— Megan Fox, who very well may have OCD, but nevertheless lacks a basic understanding of how pathogens actually work. [People via Allure] Keep reading »
As I tore through the pages of Abby Sher’s new book, Amen, Amen, Amen: Memoir of a Girl Who Couldn’t Stop Praying (Among Other Things), I felt like I was in the passenger’s seat accompanying her on the bumpy ride through her lifelong struggle with Obsessive Compulsive Disorder. An extended meditation filled with humor and grace, and anxieties, fears, joys and sorrows, Abby’s memoir brought me right to the center of her vulnerable humanity and my own. I now understood OCD in a whole new way—not as something foreign, but as an antidote to the uncertainty of existence that we all can relate to. This book is a must-read for anyone who wants to understand OCD, or themselves, more intimately. Keep reading »
Ever since I found out that Howie Mandel has Obsessive-Compulsive Disorder, I’ve semi-obsessively watched “Deal Or No Deal” waiting to see how Howie reacts during those awkward moments when a contestant tries to hug him. Howie’s OCD is no joke—it’s seriously limited his life, and he’s writing a memoir about it called “Here’s the Deal: Don’t Touch Me.” In the book, he’ll reveal much more about his battle with the disease than the nuggets he’s given us so far: that he hasn’t shaken anyone’s hand since 2001, that he walks around his house with a face mask and gloves on, that he is so afraid of public restrooms that he can only use the bathroom at home, and that he shaves his head because it makes him feel cleaner. [Wikipedia]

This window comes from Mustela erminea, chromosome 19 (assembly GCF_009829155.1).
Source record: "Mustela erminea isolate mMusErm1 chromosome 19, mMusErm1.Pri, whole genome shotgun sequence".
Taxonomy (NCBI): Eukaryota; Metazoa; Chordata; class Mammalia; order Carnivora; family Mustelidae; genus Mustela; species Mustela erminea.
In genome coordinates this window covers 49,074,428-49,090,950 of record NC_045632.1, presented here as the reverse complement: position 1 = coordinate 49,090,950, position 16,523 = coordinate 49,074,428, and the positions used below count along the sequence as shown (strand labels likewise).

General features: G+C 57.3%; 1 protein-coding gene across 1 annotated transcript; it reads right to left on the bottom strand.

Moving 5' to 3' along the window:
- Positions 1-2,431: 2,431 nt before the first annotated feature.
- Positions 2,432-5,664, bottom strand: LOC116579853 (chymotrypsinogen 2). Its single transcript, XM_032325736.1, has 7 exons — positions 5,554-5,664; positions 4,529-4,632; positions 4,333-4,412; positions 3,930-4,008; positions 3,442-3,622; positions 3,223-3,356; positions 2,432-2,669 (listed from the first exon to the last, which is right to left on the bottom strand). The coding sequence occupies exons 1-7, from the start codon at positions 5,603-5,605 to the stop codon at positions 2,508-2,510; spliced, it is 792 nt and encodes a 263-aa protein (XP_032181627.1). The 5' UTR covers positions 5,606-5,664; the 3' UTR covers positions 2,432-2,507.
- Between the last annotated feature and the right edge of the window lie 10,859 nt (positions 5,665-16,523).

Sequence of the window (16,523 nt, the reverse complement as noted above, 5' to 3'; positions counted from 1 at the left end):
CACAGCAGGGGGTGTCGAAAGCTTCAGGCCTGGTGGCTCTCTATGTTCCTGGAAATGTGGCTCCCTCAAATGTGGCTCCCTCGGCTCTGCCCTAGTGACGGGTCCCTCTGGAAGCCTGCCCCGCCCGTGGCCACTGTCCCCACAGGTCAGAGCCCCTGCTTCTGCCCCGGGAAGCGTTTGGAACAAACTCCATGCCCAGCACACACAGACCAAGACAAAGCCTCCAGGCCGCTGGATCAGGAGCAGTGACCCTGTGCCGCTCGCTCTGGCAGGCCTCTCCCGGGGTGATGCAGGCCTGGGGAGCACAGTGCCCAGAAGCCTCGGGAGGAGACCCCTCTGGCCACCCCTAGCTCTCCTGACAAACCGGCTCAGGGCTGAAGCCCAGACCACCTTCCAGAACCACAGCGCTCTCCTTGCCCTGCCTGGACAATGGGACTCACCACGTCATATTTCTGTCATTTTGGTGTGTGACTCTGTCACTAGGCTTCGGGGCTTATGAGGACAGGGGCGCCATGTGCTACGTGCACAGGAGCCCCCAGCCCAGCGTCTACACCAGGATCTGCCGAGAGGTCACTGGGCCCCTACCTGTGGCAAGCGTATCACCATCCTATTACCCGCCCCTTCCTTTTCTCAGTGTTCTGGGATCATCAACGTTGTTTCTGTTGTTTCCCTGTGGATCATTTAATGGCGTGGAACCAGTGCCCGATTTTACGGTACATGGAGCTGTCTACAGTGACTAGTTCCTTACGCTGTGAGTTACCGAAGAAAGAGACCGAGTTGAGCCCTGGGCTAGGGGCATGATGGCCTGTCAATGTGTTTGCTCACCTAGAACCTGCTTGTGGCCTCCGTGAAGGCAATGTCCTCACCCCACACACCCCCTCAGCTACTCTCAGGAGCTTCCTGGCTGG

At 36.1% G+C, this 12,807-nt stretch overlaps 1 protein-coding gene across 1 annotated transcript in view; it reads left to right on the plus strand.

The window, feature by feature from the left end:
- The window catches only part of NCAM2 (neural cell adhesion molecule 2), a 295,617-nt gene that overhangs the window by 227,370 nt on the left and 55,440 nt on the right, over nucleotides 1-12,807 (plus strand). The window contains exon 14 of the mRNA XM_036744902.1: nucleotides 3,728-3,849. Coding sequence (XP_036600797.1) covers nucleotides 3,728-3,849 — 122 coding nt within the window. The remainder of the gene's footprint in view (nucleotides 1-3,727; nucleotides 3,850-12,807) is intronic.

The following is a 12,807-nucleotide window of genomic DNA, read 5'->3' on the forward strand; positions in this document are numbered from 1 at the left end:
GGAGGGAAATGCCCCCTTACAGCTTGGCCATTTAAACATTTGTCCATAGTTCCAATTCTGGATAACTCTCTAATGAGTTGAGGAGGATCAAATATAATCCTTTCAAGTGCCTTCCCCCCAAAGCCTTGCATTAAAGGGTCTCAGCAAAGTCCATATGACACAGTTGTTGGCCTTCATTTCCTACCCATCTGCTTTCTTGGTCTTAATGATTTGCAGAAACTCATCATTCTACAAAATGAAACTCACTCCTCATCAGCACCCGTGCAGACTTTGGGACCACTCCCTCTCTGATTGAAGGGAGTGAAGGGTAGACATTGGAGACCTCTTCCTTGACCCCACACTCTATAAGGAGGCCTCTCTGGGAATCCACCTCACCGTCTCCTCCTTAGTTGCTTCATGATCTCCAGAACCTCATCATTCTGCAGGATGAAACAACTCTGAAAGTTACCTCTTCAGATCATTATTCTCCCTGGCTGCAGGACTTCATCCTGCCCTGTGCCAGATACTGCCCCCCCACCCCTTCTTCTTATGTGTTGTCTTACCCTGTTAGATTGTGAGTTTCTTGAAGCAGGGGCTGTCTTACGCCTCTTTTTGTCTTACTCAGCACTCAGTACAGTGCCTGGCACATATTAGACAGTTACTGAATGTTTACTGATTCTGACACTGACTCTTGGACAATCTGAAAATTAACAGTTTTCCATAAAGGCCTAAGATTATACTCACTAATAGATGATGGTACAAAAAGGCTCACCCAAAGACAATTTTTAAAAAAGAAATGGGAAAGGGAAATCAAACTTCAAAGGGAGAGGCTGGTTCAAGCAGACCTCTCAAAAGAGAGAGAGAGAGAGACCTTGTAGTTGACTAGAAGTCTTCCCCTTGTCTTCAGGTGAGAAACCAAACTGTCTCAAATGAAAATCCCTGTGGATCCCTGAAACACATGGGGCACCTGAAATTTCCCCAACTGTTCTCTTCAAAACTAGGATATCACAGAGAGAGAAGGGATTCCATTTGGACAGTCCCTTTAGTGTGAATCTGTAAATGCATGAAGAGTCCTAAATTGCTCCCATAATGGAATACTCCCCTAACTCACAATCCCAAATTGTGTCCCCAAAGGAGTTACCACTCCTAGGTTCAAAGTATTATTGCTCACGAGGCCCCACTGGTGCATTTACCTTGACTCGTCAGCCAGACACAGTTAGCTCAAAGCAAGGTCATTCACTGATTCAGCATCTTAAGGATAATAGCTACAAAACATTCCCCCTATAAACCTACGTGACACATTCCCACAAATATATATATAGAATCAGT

I am completely and thoroughly fascinated with OCD, so you better believe that I will be picking up Howie’s memoir the day it comes out in November. And I’m also counting the minutes until VH1′s “OCD Project,” which will be like a “Real World” for OCD sufferers undergoing treatment. But since it’ll be a while until either of these comes out, here are some details about other famous OCD suffers to tide you over. Keep reading »
We’re all a little bit crazy. I know I am. After battling a bout of depression in my teens, going through therapy in my 20s, and ultimately becoming a happy, more well-adjusted person, I decided to get my masters in psychology. Why? Because people are endlessly fascinating and complex. So I get a little too excited watching shows like “Intervention,” “Obsessed,” and “Celebrity Rehab With Dr. Drew.” Sometimes my friends make fun of me, pointing out that I am the one who is “addicted” or “obsessed” with these shows. Laugh all you want, but I don’t watch because I get off on other people’s problems. I just think it’s important to have empathy for what other people are going through. I watch to be a better person, darn it. And that’s why I am so psyched that VH1 has created a new reality series that follows people who have obsessive-compulsive disorder. Keep reading »